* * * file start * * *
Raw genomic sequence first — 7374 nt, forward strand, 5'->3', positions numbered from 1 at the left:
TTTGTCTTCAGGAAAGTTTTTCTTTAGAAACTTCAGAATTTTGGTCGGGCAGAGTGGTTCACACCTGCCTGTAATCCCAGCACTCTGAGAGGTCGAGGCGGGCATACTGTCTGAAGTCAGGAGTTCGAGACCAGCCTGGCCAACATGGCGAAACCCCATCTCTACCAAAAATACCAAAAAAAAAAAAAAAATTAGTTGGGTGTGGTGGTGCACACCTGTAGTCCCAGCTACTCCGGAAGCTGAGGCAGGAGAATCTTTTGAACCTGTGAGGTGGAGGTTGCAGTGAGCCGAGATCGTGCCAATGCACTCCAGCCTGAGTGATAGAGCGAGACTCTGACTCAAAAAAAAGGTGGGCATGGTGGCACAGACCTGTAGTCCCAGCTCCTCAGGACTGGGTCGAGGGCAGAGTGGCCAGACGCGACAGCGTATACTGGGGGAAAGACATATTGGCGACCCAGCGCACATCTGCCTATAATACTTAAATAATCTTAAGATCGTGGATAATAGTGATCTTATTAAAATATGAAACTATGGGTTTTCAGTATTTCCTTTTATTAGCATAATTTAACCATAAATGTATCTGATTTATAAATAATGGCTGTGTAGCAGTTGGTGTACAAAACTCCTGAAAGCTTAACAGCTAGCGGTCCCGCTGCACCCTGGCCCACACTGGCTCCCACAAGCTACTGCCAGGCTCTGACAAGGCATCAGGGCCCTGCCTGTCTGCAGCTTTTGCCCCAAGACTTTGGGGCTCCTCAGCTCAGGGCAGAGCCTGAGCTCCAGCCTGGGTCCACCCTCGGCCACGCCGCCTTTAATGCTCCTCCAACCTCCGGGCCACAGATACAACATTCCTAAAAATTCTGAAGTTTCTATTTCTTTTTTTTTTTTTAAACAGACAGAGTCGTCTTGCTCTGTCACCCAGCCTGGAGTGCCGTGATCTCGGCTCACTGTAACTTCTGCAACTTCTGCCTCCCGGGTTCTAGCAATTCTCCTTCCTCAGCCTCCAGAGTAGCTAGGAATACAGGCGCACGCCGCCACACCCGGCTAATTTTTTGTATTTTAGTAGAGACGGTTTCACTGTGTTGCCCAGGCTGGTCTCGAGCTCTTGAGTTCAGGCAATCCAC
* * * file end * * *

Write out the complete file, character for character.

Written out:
Raw genomic sequence first — 7374 nt, forward strand, 5'->3', positions numbered from 1 at the left:
TTTGTCTTCAGGAAAGTTTTTCTTTAGAAACTTCAGAATTTTGGTCGGGCAGAGTGGTTCACACCTGCCTGTAATCCCAGCACTCTGAGAGGTCGAGGCGGGCATACTGTCTGAAGTCAGGAGTTCGAGACCAGCCTGGCCAACATGGCGAAACCCCATCTCTACCAAAAATACCAAAAAAAAAAAAAAAATTAGTTGGGTGTGGTGGTGCACACCTGTAGTCCCAGCTACTCCGGAAGCTGAGGCAGGAGAATCTTTTGAACCTGTGAGGTGGAGGTTGCAGTGAGCCGAGATCGTGCCAATGCACTCCAGCCTGAGTGATAGAGCGAGACTCTGACTCAAAAAAAAGGTGGGCATGGTGGCACAGACCTGTAGTCCCAGCTCCTCAGGACTGGGTCGAGGGCAGAGTGGCCAGACGCGACAGCGTATACTGGGGGAAAGACATATTGGCGACCCAGCGCACATCTGCCTATAATACTTAAATAATCTTAAGATCGTGGATAATAGTGATCTTATTAAAATATGAAACTATGGGTTTTCAGTATTTCCTTTTATTAGCATAATTTAACCATAAATGTATCTGATTTATAAATAATGGCTGTGTAGCAGTTGGTGTACAAAACTCCTGAAAGCTTAACAGCTAGCGGTCCCGCTGCACCCTGGCCCACACTGGCTCCCACAAGCTACTGCCAGGCTCTGACAAGGCATCAGGGCCCTGCCTGTCTGCAGCTTTTGCCCCAAGACTTTGGGGCTCCTCAGCTCAGGGCAGAGCCTGAGCTCCAGCCTGGGTCCACCCTCGGCCACGCCGCCTTTAATGCTCCTCCAACCTCCGGGCCACAGATACAACATTCCTAAAAATTCTGAAGTTTCTATTTCTTTTTTTTTTTTTAAACAGACAGAGTCGTCTTGCTCTGTCACCCAGCCTGGAGTGCCGTGATCTCGGCTCACTGTAACTTCTGCAACTTCTGCCTCCCGGGTTCTAGCAATTCTCCTTCCTCAGCCTCCAGAGTAGCTAGGAATACAGGCGCACGCCGCCACACCCGGCTAATTTTTTGTATTTTAGTAGAGACGGTTTCACTGTGTTGCCCAGGCTGGTCTCGAGCTCTTGAGTTCAGGCAATCCAC